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Making Ravioli Without Making Dough


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#1 Shel_B

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Posted 17 September 2013 - 12:28 PM

I'd like to make some ravioli, but I don't want to make dough and go through the process of kneading and rolling.

 

Is there some sort of ready made dough that I could buy, perhaps in sheets?  What about crimping won ton wrappers?  Other options?


.... Shel


#2 JAZ

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Posted 17 September 2013 - 12:33 PM

I know several people who regularly use wonton wrappers for ravioli. For my taste, the wrappers are a little thick, but if you don't want to make pasta, it's worth a try.



#3 rotuts

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Posted 17 September 2013 - 12:34 PM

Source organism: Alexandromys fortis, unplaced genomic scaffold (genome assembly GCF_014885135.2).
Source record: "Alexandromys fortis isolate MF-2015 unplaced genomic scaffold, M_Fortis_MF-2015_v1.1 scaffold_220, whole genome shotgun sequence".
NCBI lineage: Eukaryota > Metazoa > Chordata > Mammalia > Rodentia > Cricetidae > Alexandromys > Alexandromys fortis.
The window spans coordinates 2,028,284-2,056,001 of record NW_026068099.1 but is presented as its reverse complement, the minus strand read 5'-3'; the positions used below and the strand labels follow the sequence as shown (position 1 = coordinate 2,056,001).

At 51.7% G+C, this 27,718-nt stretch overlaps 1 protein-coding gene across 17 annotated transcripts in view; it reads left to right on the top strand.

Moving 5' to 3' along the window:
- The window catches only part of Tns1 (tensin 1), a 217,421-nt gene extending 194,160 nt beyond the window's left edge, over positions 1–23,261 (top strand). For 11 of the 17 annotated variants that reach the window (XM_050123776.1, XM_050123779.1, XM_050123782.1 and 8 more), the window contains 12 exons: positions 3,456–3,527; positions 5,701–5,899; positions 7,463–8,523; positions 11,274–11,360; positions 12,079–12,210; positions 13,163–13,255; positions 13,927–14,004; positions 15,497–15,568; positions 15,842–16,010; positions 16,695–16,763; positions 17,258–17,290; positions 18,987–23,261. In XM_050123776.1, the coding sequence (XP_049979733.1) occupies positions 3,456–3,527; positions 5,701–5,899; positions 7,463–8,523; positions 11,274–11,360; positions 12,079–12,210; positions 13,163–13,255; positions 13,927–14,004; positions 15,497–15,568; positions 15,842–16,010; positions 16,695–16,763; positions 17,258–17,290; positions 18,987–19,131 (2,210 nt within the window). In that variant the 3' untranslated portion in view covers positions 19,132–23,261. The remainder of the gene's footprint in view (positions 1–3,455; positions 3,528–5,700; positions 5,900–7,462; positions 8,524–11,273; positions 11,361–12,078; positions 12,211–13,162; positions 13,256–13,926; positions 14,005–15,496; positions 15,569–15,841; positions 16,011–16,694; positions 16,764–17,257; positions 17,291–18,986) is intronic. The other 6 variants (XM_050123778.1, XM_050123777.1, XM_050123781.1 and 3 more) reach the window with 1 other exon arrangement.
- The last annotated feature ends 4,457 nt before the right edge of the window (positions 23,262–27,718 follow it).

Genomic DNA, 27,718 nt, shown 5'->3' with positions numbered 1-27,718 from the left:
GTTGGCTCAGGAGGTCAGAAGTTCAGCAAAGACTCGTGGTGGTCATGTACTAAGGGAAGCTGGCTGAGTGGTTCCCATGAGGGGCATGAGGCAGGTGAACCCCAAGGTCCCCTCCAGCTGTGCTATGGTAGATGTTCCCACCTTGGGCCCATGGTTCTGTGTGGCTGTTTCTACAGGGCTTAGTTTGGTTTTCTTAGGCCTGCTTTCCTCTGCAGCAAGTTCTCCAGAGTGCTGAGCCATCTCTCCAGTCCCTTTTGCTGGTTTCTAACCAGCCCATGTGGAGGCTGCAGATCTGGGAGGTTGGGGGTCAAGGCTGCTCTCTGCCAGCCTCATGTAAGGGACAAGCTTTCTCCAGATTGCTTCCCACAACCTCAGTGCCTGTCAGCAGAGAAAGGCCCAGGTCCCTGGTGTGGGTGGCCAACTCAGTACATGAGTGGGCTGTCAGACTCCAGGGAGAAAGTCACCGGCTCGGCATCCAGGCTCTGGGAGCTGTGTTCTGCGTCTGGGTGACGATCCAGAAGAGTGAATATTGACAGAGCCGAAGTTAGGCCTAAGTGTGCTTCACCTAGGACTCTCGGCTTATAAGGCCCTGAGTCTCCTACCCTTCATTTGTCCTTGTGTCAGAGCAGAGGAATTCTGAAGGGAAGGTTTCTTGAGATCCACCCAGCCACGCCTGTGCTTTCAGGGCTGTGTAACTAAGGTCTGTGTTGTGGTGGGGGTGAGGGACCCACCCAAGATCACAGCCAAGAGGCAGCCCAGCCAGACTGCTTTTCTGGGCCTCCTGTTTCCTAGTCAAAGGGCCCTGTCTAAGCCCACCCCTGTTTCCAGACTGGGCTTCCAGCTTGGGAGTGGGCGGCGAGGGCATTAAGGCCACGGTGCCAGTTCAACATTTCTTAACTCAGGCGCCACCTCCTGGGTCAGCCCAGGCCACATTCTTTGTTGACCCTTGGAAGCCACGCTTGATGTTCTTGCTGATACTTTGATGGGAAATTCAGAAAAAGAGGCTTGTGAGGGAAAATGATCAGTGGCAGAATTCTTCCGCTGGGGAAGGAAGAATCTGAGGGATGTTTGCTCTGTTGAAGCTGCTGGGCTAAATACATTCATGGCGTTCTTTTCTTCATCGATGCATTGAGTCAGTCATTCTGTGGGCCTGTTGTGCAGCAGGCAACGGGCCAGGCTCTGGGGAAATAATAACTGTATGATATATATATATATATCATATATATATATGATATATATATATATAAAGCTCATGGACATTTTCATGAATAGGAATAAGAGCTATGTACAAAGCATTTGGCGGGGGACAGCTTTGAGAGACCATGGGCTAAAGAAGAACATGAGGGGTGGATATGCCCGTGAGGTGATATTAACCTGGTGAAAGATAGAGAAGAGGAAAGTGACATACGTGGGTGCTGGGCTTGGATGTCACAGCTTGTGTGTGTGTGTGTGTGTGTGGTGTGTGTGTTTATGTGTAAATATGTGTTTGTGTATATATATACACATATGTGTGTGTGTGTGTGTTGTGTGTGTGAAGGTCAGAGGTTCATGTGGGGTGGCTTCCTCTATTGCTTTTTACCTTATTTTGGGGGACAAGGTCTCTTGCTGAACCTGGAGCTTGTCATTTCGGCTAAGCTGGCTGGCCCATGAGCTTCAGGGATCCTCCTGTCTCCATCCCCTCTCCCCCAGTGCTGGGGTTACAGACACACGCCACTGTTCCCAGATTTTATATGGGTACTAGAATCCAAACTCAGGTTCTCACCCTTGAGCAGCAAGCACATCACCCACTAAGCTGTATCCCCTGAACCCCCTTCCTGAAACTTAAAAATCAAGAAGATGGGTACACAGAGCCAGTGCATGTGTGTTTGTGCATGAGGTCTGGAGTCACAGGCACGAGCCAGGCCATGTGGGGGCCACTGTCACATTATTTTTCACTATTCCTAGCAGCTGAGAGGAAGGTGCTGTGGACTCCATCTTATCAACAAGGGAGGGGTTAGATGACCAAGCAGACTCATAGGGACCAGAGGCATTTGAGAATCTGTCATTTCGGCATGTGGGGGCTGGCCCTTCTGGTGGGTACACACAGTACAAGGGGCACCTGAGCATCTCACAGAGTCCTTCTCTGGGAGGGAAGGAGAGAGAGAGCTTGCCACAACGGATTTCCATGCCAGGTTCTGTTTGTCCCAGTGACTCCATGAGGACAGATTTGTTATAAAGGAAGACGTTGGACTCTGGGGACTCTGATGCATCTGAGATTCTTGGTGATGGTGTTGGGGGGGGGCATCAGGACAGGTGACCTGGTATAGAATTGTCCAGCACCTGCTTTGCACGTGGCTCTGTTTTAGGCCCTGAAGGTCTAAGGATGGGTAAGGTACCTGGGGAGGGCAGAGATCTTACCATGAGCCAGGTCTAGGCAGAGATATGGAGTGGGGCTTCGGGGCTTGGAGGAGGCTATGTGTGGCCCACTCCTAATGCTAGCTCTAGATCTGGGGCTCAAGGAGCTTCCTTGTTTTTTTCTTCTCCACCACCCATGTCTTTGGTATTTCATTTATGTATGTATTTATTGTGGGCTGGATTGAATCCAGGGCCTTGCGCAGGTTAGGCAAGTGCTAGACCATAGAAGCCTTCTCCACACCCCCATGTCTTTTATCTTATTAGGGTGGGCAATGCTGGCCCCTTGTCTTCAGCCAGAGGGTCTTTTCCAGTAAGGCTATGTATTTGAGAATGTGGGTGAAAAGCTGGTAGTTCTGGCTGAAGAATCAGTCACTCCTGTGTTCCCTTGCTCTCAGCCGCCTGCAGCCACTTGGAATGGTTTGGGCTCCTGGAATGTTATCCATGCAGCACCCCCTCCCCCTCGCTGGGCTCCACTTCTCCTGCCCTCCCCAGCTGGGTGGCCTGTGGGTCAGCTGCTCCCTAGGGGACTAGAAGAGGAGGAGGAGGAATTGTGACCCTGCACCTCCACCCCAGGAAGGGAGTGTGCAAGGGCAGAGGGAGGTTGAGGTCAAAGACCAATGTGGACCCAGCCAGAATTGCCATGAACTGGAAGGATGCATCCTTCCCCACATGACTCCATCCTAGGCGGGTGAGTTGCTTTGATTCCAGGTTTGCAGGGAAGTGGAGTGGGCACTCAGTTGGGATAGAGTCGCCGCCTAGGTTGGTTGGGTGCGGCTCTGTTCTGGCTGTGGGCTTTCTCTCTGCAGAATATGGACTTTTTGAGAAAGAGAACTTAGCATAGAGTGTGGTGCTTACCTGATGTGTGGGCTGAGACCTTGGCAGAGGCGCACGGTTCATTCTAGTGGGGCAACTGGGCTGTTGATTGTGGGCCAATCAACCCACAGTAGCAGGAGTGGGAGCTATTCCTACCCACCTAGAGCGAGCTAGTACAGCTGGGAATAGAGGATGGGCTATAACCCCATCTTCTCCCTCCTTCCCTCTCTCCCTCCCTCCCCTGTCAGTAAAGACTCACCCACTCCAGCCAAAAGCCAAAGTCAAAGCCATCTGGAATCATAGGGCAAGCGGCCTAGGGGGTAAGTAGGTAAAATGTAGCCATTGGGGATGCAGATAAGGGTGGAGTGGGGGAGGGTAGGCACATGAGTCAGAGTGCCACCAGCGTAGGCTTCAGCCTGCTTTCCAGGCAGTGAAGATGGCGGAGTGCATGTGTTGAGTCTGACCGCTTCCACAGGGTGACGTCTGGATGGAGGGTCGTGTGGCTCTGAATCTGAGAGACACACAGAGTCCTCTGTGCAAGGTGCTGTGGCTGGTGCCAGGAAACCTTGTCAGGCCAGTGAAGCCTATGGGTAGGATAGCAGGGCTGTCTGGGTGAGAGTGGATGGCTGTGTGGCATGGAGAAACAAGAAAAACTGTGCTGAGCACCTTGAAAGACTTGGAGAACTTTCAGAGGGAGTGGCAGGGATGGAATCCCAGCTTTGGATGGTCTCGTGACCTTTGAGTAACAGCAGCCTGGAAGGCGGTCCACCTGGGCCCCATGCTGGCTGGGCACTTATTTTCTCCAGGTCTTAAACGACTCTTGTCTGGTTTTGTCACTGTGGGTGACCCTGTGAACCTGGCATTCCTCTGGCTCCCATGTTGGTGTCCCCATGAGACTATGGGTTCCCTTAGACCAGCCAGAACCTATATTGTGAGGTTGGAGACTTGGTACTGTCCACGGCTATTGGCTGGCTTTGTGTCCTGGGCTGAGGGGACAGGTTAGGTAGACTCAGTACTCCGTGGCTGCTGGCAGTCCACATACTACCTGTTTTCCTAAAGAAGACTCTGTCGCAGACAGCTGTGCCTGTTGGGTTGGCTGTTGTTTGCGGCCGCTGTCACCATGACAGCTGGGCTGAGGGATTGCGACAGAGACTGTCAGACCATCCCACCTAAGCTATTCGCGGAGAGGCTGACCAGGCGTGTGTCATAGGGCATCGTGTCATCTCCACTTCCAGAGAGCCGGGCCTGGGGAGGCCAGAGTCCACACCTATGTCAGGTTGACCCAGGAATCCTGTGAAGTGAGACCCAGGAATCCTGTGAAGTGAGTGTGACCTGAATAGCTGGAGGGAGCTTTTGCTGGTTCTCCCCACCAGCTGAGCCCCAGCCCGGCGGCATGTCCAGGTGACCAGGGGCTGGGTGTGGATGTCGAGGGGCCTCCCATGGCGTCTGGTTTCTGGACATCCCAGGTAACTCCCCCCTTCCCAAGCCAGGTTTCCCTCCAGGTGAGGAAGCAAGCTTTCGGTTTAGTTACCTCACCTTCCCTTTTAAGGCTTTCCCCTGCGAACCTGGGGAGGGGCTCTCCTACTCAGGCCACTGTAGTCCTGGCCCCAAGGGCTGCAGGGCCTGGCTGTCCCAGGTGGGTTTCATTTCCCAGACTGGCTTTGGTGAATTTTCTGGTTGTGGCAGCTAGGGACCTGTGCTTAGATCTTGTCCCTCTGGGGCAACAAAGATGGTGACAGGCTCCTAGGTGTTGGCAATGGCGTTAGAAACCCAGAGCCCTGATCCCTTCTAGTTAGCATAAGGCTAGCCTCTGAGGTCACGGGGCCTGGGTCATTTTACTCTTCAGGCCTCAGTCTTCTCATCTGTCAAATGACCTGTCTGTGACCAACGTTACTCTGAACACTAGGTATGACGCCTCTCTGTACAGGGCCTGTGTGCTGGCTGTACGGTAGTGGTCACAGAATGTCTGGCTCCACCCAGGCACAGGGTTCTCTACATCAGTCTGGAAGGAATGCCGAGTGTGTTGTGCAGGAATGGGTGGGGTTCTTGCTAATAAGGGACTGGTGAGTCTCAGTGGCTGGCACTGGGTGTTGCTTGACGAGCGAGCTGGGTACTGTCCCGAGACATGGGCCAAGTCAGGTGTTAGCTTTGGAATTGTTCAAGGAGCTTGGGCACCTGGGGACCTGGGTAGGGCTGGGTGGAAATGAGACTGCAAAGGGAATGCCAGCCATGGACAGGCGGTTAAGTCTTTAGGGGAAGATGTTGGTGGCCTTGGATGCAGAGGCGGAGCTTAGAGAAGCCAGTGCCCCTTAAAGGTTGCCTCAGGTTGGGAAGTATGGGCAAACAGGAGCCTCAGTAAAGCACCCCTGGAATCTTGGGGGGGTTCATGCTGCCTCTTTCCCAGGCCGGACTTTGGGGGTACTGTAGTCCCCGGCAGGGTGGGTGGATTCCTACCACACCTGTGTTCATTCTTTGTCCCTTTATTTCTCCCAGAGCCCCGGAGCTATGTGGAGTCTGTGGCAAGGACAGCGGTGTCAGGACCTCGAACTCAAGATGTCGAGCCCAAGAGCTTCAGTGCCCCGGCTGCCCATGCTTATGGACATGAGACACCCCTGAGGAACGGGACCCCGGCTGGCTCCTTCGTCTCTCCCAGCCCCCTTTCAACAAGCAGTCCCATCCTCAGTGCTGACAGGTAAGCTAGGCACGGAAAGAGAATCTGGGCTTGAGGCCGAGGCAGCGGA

Ive made ravioli-ish things with won ton pre-made wrappers.  i didn't crimp them, I used an egg wash around the edge and sealed them with pressure.  then let them sit a while before cooking.

 

never thought to try a crimp.   they are 'delicate' so no rolling boil. get all the air out while youre at it.



#4 &roid

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Posted 17 September 2013 - 01:16 PM

Not got round to trying it yet but this, from Ideas in Food, is on my Evernote list.


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#5 rotuts

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Posted 17 September 2013 - 01:38 PM

&roid

 

that's a very interesting idea.   i wonder if it would work somehow with a meat filling.  the refrig. would have to be very cold and the

 

meat home ground etc.



#6 Shel_B

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Posted 17 September 2013 - 02:43 PM